SABRINA: Oh! Look how big it is!
ELISE: Awesome! Right at the bottom of the miscellaneous folder so “S.O.S. If you want any attention from the doctor, nurse or helper, put this card on the window bar showing the S.O.S. If you want food only, put the back of the card to the window.” There’s nothing on the back. “A depot has been established in this district for the purpose of rendering any assistance required.”
SABRINA: But we’ve talking about this for like three months now and we’ve had one here the whole time!
ELISE: Well, that’s the story of the library. See, you know, we’ve got gold hidden away. You just have to find it.
ELISE: Twice a day, the streets were patrolled to identify homes where assistance was needed. In Sydney, the Health Board, supported by the Red Cross, coordinated hundreds of nurses, doctors, voluntary aides and other volunteers going door to door distributing food, clothing, blankets, medicine and care to the sick. Towns like Lithgow mirrored the Sydney system by dividing their districts into sections. Doctors abandoned their practices and drove street by street visiting every house where the card was displayed. Throughout the worst months of the epidemic the Red Cross cared for almost 120,000 patients. 140 workers came down with the illness themselves, five of whom died.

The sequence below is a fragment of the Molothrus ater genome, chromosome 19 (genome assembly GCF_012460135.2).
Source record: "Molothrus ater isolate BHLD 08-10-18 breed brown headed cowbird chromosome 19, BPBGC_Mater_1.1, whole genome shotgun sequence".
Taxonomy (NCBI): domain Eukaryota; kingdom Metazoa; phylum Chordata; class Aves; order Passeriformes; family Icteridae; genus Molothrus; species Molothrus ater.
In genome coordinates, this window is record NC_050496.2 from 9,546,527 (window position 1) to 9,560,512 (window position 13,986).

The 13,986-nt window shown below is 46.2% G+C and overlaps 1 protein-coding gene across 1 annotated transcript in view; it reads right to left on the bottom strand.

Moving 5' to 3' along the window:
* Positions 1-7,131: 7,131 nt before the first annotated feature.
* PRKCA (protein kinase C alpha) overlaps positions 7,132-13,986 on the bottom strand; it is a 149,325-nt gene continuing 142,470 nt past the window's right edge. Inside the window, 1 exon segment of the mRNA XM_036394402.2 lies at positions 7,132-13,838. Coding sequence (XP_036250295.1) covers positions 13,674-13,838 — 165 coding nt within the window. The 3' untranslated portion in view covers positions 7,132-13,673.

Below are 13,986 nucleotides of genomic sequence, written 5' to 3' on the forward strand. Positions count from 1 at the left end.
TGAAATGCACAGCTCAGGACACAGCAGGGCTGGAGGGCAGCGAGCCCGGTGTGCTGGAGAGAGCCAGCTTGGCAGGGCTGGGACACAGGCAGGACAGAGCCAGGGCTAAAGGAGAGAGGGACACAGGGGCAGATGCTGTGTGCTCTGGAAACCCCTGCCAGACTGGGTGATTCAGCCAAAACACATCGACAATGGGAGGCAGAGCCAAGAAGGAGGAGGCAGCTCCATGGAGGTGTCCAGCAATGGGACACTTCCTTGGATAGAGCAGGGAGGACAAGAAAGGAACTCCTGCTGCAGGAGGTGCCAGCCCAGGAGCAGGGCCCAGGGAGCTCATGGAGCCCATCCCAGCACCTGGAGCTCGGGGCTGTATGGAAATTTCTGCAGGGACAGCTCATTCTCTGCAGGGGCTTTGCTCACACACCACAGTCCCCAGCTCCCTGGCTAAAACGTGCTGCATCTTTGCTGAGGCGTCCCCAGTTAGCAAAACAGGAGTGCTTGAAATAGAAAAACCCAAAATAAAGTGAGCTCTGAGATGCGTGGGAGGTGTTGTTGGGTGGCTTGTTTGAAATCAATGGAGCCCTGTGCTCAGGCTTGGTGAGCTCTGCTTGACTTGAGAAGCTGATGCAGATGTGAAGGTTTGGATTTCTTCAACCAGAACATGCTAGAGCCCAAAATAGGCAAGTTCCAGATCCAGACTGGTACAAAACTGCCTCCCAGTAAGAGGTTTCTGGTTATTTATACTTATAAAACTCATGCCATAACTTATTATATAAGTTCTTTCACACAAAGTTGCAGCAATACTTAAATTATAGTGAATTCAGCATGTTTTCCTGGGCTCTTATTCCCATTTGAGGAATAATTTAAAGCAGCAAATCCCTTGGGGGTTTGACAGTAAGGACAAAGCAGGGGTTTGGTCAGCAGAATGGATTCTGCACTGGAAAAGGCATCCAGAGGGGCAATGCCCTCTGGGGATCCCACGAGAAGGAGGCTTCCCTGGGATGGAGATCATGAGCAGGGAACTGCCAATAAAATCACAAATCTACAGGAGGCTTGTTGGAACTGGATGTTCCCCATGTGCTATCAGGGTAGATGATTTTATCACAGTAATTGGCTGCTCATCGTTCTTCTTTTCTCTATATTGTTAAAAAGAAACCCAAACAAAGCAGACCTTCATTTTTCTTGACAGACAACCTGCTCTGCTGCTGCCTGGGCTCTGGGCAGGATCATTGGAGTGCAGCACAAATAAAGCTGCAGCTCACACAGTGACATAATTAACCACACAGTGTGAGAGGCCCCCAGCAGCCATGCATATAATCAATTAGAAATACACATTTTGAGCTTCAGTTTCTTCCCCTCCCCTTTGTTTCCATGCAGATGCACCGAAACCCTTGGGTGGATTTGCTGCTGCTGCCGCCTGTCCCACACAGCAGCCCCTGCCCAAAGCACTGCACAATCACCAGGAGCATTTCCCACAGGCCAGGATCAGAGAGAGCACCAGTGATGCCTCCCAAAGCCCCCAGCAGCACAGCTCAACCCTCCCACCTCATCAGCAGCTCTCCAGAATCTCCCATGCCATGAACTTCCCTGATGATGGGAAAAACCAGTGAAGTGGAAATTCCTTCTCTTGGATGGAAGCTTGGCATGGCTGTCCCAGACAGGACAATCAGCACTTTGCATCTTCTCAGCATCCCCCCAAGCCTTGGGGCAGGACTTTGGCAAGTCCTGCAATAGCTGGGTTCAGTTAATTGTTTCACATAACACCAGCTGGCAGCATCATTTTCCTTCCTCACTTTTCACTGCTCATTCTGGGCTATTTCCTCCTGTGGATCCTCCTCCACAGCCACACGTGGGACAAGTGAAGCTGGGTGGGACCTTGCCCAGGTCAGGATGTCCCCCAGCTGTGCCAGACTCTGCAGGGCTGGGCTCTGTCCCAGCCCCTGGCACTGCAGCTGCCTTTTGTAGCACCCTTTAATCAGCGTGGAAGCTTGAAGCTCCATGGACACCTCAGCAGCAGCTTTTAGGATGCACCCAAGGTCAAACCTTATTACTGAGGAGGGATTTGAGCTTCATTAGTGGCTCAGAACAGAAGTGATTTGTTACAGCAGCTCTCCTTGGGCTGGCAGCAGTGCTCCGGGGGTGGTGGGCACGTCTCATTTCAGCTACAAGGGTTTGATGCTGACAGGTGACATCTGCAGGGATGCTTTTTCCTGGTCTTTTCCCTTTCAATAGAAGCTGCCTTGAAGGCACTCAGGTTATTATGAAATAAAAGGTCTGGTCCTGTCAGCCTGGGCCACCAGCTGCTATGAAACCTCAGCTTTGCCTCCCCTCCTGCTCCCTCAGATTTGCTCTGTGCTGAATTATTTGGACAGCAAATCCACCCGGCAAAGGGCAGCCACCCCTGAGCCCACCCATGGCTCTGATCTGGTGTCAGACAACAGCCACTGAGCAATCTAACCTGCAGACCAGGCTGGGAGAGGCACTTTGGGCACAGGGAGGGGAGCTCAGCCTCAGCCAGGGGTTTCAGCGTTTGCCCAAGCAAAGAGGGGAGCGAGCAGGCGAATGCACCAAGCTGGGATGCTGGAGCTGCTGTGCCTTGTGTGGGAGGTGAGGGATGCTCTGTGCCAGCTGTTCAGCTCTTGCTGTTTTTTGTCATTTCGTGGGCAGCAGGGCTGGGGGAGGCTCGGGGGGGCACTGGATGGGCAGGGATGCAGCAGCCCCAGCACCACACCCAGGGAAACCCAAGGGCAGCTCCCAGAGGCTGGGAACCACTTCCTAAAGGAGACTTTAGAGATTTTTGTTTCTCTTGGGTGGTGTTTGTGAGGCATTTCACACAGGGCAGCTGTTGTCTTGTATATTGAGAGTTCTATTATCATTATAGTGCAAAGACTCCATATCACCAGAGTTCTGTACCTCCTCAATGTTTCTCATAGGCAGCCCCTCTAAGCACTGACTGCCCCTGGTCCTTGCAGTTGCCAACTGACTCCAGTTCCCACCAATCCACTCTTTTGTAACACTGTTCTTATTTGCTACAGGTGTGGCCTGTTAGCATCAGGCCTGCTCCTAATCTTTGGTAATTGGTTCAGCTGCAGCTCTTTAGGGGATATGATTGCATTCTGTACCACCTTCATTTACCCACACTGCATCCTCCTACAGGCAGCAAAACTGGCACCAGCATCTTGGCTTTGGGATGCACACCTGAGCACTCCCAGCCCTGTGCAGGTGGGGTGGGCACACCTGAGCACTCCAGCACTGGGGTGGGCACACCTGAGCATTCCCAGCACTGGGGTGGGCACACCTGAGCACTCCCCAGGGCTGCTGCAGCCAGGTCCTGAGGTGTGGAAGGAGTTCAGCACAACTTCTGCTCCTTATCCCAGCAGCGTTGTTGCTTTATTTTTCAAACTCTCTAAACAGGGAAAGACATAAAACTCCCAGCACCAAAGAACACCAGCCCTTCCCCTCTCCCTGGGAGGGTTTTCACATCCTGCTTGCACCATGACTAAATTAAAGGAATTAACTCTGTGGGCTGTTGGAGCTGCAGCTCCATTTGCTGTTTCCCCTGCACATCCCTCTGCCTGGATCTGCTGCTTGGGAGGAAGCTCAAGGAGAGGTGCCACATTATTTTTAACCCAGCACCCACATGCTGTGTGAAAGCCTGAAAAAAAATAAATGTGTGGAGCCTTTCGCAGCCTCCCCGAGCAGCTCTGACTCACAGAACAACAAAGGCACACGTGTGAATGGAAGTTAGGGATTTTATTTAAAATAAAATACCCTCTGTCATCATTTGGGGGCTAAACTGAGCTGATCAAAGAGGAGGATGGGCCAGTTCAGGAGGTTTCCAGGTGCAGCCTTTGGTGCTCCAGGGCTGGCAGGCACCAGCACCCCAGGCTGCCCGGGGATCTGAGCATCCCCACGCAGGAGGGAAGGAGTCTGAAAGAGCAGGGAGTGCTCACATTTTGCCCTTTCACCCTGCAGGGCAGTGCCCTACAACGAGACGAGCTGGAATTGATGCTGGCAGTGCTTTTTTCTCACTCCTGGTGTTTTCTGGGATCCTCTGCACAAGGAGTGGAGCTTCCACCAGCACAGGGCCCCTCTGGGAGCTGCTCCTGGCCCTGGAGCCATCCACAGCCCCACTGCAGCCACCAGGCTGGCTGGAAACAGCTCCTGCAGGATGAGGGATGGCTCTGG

DR PETER HOBBINS: If you dealt day to day with cases of pneumonic influenza your chance of developing the disease yourself were about 50%. Now that was just wearing masks and gowns and washing your hands and doing all the right things. The disease was that infectious and the precautions that they had in 1919 were that ineffective that you were highly likely to pick up the disease yourself, so given that you were seeing people in front of you who were struggling for breath and sometimes dying of this disease it was extraordinarily brave. I’m astounded at the bravery of those people in Australia who put themselves in the frontline of dealing with pneumonic influenza.